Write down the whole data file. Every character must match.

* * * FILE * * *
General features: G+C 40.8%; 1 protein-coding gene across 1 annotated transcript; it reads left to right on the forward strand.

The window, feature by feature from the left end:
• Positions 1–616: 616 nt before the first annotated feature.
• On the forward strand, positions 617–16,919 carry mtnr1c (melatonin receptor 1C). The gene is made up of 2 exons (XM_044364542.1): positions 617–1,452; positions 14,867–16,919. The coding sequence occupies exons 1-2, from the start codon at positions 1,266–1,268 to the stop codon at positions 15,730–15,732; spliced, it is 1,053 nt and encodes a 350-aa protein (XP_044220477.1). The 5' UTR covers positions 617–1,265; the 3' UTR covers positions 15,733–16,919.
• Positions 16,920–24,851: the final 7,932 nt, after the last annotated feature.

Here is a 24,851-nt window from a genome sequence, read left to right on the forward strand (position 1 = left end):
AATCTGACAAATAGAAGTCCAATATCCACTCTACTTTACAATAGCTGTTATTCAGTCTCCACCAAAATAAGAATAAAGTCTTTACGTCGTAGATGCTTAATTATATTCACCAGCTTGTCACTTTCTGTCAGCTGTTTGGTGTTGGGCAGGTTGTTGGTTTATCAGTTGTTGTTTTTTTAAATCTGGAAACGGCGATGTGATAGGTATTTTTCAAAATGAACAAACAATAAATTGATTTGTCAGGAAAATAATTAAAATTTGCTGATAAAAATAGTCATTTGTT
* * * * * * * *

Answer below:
General features: G+C 40.8%; 1 protein-coding gene across 1 annotated transcript; it reads left to right on the forward strand.

The window, feature by feature from the left end:
• Positions 1–616: 616 nt before the first annotated feature.
• On the forward strand, positions 617–16,919 carry mtnr1c (melatonin receptor 1C). The gene is made up of 2 exons (XM_044364542.1): positions 617–1,452; positions 14,867–16,919. The coding sequence occupies exons 1-2, from the start codon at positions 1,266–1,268 to the stop codon at positions 15,730–15,732; spliced, it is 1,053 nt and encodes a 350-aa protein (XP_044220477.1). The 5' UTR covers positions 617–1,265; the 3' UTR covers positions 15,733–16,919.
• Positions 16,920–24,851: the final 7,932 nt, after the last annotated feature.

Here is a 24,851-nt window from a genome sequence, read left to right on the forward strand (position 1 = left end):
AATCTGACAAATAGAAGTCCAATATCCACTCTACTTTACAATAGCTGTTATTCAGTCTCCACCAAAATAAGAATAAAGTCTTTACGTCGTAGATGCTTAATTATATTCACCAGCTTGTCACTTTCTGTCAGCTGTTTGGTGTTGGGCAGGTTGTTGGTTTATCAGTTGTTGTTTTTTTAAATCTGGAAACGGCGATGTGATAGGTATTTTTCAAAATGAACAAACAATAAATTGATTTGTCAGGAAAATAATTAAAATTTGCTGATAAAAATAGTCATTTGTT